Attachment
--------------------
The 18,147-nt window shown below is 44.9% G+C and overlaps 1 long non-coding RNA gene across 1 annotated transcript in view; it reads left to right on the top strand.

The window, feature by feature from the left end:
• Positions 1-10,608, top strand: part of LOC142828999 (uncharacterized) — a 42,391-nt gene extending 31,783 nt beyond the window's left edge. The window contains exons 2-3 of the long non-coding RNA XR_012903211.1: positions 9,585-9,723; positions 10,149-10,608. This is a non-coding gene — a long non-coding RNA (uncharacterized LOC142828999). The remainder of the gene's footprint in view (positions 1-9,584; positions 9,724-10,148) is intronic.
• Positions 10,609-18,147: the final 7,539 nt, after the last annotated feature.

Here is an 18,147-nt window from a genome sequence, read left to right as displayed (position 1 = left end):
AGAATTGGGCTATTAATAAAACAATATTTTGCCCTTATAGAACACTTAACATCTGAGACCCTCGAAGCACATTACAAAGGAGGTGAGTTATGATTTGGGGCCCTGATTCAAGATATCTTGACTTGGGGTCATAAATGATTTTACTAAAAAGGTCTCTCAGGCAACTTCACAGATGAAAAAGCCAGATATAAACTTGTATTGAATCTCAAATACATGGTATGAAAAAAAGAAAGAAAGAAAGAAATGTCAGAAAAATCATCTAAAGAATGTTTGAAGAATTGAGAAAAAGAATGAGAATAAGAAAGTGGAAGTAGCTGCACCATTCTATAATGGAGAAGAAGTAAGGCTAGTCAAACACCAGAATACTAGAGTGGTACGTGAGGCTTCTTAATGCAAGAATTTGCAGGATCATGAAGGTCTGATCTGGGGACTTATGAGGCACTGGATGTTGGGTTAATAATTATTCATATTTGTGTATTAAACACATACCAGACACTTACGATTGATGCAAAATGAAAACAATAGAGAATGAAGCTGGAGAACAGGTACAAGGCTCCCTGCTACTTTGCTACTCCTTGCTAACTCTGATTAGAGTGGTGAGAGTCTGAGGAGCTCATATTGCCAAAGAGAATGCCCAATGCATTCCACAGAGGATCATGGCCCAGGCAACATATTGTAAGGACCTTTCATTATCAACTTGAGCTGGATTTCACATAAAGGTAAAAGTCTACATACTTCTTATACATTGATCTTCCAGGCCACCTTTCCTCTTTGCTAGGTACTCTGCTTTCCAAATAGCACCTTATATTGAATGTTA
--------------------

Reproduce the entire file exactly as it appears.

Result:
The 18,147-nt window shown below is 44.9% G+C and overlaps 1 long non-coding RNA gene across 1 annotated transcript in view; it reads left to right on the top strand.

The window, feature by feature from the left end:
• Positions 1-10,608, top strand: part of LOC142828999 (uncharacterized) — a 42,391-nt gene extending 31,783 nt beyond the window's left edge. The window contains exons 2-3 of the long non-coding RNA XR_012903211.1: positions 9,585-9,723; positions 10,149-10,608. This is a non-coding gene — a long non-coding RNA (uncharacterized LOC142828999). The remainder of the gene's footprint in view (positions 1-9,584; positions 9,724-10,148) is intronic.
• Positions 10,609-18,147: the final 7,539 nt, after the last annotated feature.

Here is an 18,147-nt window from a genome sequence, read left to right as displayed (position 1 = left end):
AGAATTGGGCTATTAATAAAACAATATTTTGCCCTTATAGAACACTTAACATCTGAGACCCTCGAAGCACATTACAAAGGAGGTGAGTTATGATTTGGGGCCCTGATTCAAGATATCTTGACTTGGGGTCATAAATGATTTTACTAAAAAGGTCTCTCAGGCAACTTCACAGATGAAAAAGCCAGATATAAACTTGTATTGAATCTCAAATACATGGTATGAAAAAAAGAAAGAAAGAAAGAAATGTCAGAAAAATCATCTAAAGAATGTTTGAAGAATTGAGAAAAAGAATGAGAATAAGAAAGTGGAAGTAGCTGCACCATTCTATAATGGAGAAGAAGTAAGGCTAGTCAAACACCAGAATACTAGAGTGGTACGTGAGGCTTCTTAATGCAAGAATTTGCAGGATCATGAAGGTCTGATCTGGGGACTTATGAGGCACTGGATGTTGGGTTAATAATTATTCATATTTGTGTATTAAACACATACCAGACACTTACGATTGATGCAAAATGAAAACAATAGAGAATGAAGCTGGAGAACAGGTACAAGGCTCCCTGCTACTTTGCTACTCCTTGCTAACTCTGATTAGAGTGGTGAGAGTCTGAGGAGCTCATATTGCCAAAGAGAATGCCCAATGCATTCCACAGAGGATCATGGCCCAGGCAACATATTGTAAGGACCTTTCATTATCAACTTGAGCTGGATTTCACATAAAGGTAAAAGTCTACATACTTCTTATACATTGATCTTCCAGGCCACCTTTCCTCTTTGCTAGGTACTCTGCTTTCCAAATAGCACCTTATATTGAATGTTA